Japanese people have always had a profound respect and interest in nature. This is another Shinto thing, and it has become ingrained in their culture. According to Shinto, everything has kami (神) or “spirit” in it. Rivers, mountains, trees, and everything else in nature is basically sacred. It’s important to respect and appreciate the world around us, and the spirits that reside in everything.


Taking a minute to sit outside and just enjoy being in nature is something I think all of us can learn to appreciate, if we don’t already. The tradition of hanami allows people to be outside, enjoy nature, and enjoy the company of people they care about.


Sakura’s Place in Japanese Culture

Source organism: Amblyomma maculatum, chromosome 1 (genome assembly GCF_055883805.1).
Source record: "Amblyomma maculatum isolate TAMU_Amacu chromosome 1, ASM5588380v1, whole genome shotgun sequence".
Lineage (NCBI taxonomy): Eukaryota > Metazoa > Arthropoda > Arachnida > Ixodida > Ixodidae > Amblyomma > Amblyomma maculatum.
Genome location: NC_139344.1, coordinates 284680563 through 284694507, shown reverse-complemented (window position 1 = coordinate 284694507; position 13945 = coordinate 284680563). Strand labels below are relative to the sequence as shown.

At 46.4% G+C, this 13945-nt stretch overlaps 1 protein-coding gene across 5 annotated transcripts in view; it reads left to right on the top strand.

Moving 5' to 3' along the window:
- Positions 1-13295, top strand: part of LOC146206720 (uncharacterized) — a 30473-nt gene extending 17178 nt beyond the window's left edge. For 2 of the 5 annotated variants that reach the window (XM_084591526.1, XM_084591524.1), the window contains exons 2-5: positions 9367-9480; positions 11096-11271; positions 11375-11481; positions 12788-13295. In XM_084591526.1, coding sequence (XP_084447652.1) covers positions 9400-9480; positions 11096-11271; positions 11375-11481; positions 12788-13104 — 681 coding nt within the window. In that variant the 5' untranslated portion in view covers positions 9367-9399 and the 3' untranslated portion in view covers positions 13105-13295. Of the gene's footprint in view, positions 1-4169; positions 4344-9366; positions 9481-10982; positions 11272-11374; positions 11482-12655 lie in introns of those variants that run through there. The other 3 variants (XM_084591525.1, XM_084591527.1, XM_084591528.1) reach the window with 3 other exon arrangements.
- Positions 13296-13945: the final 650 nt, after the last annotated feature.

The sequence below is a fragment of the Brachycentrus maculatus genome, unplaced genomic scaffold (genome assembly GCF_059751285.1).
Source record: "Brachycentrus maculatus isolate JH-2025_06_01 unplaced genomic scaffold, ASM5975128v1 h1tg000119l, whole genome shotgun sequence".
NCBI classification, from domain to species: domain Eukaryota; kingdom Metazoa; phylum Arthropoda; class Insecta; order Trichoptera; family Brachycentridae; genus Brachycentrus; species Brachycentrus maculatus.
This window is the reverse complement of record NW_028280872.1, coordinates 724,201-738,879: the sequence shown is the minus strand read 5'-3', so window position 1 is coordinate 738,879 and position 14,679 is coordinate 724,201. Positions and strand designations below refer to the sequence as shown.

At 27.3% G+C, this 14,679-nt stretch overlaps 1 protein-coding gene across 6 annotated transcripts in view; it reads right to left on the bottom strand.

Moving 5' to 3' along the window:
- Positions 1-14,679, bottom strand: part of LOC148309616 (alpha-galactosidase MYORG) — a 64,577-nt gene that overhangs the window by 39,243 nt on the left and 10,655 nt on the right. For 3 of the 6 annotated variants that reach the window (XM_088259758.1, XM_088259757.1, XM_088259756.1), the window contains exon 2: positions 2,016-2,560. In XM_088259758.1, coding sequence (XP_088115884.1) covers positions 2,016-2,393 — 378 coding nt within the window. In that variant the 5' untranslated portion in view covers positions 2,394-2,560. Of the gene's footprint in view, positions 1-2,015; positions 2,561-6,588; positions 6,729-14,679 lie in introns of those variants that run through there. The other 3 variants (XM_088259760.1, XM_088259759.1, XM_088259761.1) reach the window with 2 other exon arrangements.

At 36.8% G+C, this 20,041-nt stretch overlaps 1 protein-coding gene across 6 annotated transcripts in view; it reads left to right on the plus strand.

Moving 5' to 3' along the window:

Cherry blossoms, in particular, have a special place in Japanese culture. I’ve already talked about how they are inherently Japanese, which is a lot of their appeal. But they also hold a lot of symbolic meaning in Japanese culture.


Sakura are mentioned constantly in classical texts (such as the Tale of Genji), classic poetry, and pretty much every genre of Japanese literature and media up to the present day. Sakura are used to represent not only spring, new life, beauty, and grace, but also impermanence, loss, and death.


The Beauty of Impermanence

The thing is, the blossoms bloom and they are beautiful. But after a few short days, they start to fall. Japanese people consistently find beauty in impermanence. Seeing the cherry blossoms is one thing, but it gives the experience more depth and meaning when you know they will be gone in a week.